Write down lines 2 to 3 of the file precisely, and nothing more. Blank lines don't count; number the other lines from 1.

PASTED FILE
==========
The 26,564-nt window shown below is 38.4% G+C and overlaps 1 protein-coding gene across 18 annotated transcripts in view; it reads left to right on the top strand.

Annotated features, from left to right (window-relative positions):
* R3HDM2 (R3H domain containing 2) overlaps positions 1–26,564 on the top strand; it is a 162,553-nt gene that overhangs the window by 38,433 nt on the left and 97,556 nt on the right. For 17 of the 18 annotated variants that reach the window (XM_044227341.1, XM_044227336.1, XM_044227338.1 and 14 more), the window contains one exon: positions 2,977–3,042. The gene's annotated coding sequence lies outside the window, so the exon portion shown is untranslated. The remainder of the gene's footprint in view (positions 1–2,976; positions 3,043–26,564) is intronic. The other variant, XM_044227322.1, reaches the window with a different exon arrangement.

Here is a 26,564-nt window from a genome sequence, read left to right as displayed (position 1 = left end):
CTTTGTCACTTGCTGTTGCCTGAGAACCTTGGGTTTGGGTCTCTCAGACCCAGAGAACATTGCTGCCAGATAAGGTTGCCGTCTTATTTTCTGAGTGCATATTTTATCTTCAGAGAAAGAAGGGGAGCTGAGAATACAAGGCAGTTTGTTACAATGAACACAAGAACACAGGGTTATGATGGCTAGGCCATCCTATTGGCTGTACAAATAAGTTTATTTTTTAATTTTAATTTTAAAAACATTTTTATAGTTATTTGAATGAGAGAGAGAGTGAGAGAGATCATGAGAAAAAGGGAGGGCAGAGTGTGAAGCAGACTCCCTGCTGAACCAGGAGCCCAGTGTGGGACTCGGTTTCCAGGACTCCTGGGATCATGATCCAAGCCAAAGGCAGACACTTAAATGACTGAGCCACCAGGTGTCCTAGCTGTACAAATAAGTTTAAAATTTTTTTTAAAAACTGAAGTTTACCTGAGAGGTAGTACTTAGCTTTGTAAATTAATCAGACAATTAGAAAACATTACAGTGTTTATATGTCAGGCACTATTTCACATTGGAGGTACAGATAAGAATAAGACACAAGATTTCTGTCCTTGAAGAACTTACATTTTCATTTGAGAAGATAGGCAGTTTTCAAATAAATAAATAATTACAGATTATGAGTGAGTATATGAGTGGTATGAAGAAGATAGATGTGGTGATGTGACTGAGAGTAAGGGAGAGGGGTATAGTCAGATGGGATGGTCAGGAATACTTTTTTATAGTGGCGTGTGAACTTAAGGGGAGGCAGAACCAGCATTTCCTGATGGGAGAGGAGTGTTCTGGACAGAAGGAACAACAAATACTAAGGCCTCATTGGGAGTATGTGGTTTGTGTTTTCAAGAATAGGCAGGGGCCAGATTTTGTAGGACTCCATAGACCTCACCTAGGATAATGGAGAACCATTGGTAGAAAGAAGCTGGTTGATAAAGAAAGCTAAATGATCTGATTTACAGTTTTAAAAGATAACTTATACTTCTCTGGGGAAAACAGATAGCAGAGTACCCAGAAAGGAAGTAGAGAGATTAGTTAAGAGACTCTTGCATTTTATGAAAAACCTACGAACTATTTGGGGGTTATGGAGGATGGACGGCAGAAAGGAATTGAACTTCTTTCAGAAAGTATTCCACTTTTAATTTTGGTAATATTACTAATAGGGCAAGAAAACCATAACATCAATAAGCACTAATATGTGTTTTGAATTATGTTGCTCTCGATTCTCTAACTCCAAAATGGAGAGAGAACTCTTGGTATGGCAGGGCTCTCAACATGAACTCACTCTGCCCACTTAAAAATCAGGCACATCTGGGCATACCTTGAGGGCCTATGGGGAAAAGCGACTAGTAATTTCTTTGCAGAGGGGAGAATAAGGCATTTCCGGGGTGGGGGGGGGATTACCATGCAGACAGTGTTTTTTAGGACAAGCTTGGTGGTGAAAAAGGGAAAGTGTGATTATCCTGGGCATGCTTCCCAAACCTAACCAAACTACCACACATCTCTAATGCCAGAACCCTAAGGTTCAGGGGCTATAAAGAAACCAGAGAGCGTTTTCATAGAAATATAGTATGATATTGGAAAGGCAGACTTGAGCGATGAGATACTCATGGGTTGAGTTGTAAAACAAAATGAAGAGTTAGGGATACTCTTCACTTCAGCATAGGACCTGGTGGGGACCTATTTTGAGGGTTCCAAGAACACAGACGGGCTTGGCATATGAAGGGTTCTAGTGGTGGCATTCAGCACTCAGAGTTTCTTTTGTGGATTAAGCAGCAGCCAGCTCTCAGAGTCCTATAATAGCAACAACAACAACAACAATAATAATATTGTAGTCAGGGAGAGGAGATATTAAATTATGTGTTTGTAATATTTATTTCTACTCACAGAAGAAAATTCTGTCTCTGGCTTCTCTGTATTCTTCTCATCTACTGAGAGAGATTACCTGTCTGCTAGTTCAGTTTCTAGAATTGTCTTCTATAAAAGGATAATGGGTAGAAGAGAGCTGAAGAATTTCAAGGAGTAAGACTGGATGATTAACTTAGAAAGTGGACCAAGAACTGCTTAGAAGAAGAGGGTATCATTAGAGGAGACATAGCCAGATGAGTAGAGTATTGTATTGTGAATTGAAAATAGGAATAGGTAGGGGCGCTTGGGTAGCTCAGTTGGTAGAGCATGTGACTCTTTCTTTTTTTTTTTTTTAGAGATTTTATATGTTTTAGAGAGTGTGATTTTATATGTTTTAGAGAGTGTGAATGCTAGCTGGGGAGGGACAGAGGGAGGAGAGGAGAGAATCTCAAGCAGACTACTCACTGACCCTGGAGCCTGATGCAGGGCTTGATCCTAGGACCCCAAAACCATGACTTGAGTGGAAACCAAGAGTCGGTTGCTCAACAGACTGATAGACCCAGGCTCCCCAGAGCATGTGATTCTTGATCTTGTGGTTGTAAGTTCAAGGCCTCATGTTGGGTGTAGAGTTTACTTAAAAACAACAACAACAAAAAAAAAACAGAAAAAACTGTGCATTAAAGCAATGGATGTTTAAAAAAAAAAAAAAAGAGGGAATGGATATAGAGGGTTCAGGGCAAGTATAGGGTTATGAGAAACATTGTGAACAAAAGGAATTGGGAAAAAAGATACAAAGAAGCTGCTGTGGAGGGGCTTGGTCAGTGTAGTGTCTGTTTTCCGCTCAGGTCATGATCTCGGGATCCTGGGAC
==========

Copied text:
Annotated features, from left to right (window-relative positions):
* R3HDM2 (R3H domain containing 2) overlaps positions 1–26,564 on the top strand; it is a 162,553-nt gene that overhangs the window by 38,433 nt on the left and 97,556 nt on the right. For 17 of the 18 annotated variants that reach the window (XM_044227341.1, XM_044227336.1, XM_044227338.1 and 14 more), the window contains one exon: positions 2,977–3,042. The gene's annotated coding sequence lies outside the window, so the exon portion shown is untranslated. The remainder of the gene's footprint in view (positions 1–2,976; positions 3,043–26,564) is intronic. The other variant, XM_044227322.1, reaches the window with a different exon arrangement.